In large part these scenes show Bavarian director Werner Herzog putting his stamp on the film and livening up what, in many senses, is a very conventional script. Cage contributes to this too, with a cackling, often comic performance that he claims to have modelled in part on Richard III. In fact for much of Bad Lieutenant‘s running time it feels as if Herzog and Cage have been let loose on the set of CSI Miami, or some similarly formulaic police procedural drama, without any of the other cast or crew members quite being in on what they were doing. (This isn’t a criticism by the way: the film’s dual personality works rather well.) 

The air of unreality that surrounds Sex and the City 2 is less studied, certainly, but no less fantastical. Faced with a global financial meltdown, a warming planet and the rise of China, the girls continue to do what they’ve always done best – buying shoes, going to elaborate wedding ceremonies and drinking cocktails.   


Nicolas Cage, The Bad Lieutenant

'Bad Lieutenant'


In the first film, shot before the 2008 crash, this naïve and self-centred behaviour seemed at least to reflect the mood of the Noughties boom. In 2010 though, SATC‘s Über-consumerist message seems almost masochistically out-of-tune with the times and (surely?) with the film’s core audience too. This is a world in which nothing is worse than travelling ‘coach class’ on a aeroplane, in which American cultural values are unquestionably superior, and in which audiences are supposed to sit gasping for five minutes while the heroines take a tour of a supposedly ‘luxury’ Abu Dhabi hotel.

OK, OK, so it’s escapism, I know. But the problem with Sex and the City as a movie concept is that once you get past this basic layer of escapism – the shopping, the exotic locations etc. – you’ve still got to do something with the characters to fill the remaining 90 or 100 minutes of screen-time. And it’s this that writer and director Michael Patrick King singularly fails to do. Any wit or charm that the TV show had seems to have been entirely abandoned for the big screen in favour of a series of pretty pictures. For example, the hotel scene that I’ve just mentioned is just that: four women being shown around a luxurious hotel, grinning and saying “how nice” every now and again. And that’s it! No insight, no character or plot development, nothing solid on which the poor viewer can hang her Versace handbag.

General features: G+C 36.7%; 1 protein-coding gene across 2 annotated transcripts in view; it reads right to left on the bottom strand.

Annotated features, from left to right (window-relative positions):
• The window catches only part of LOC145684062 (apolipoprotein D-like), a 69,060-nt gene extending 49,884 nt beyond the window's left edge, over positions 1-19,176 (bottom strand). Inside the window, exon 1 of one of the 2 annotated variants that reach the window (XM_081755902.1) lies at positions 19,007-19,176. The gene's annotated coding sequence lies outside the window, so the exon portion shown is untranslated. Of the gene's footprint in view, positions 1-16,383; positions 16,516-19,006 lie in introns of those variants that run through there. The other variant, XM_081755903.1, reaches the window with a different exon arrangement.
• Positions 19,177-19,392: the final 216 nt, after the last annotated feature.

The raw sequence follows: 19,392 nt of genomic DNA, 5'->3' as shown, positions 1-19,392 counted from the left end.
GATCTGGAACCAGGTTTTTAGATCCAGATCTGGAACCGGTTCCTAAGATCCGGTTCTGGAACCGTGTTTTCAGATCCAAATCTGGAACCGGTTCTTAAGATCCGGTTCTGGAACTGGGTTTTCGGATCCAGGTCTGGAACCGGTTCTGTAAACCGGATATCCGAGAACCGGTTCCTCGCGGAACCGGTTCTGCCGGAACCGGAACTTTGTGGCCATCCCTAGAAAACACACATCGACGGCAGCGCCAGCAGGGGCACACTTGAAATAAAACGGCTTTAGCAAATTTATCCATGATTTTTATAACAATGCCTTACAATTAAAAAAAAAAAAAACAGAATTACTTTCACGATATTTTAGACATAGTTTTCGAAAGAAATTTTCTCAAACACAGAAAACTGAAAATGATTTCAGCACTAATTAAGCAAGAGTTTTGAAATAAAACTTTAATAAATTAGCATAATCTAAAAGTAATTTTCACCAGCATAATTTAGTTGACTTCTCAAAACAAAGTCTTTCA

Bad Lieutenant, by contrast, has shambolic scenes and comic scenes and – it’s true – some very odd scenes too. But it’s always clear, as Cage’s character laughs uncontrollably at the name of a gangster (‘G’) or tells an old woman that people like her are ruining America, why we’re seeing what we’re seeing. Herzog and Cage are trying to tell us something about how liberating it can be to ignore social norms, and about how this particular character gains a certain amount of power and inner-strength by doing so. And they’re playing with our expectations of what a cop film is all about, and how the ‘good’ guys and the ‘bad’ guys interact.